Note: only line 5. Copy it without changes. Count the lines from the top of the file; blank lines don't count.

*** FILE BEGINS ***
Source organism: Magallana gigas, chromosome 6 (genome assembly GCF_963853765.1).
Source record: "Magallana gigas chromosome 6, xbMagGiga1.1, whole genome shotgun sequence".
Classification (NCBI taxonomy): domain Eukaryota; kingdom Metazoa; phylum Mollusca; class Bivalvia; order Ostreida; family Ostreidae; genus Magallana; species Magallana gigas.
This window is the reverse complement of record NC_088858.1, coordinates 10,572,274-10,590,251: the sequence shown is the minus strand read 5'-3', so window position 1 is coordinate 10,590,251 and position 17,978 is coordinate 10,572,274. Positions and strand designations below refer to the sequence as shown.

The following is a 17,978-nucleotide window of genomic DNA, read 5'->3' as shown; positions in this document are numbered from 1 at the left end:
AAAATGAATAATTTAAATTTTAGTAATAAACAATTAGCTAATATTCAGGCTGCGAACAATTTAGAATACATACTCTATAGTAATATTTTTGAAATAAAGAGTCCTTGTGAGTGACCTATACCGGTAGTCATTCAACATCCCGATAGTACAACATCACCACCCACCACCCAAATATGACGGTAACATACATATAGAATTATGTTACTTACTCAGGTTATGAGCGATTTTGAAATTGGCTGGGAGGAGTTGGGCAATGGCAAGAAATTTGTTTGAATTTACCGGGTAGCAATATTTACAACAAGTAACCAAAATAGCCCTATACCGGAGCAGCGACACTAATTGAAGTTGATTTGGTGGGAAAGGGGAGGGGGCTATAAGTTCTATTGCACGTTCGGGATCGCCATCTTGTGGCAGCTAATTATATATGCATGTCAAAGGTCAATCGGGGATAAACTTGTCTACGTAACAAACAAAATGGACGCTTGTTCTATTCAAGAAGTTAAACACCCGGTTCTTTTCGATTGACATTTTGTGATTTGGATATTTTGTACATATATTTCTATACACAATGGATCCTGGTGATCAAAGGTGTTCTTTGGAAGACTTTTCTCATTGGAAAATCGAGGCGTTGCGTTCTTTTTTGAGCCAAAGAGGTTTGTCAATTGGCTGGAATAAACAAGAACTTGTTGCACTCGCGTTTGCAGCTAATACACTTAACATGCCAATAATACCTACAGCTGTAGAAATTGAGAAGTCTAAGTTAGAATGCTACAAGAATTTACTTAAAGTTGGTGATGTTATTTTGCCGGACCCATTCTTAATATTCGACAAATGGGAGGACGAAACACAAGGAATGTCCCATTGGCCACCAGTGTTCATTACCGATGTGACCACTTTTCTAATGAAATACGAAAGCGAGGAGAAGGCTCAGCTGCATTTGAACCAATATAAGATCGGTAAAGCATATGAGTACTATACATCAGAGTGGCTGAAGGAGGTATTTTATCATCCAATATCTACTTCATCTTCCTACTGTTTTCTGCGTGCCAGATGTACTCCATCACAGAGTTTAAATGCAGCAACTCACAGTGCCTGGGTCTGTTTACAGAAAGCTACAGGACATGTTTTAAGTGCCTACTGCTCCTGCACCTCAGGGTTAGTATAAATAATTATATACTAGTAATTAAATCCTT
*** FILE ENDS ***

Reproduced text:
The following is a 17,978-nucleotide window of genomic DNA, read 5'->3' as shown; positions in this document are numbered from 1 at the left end: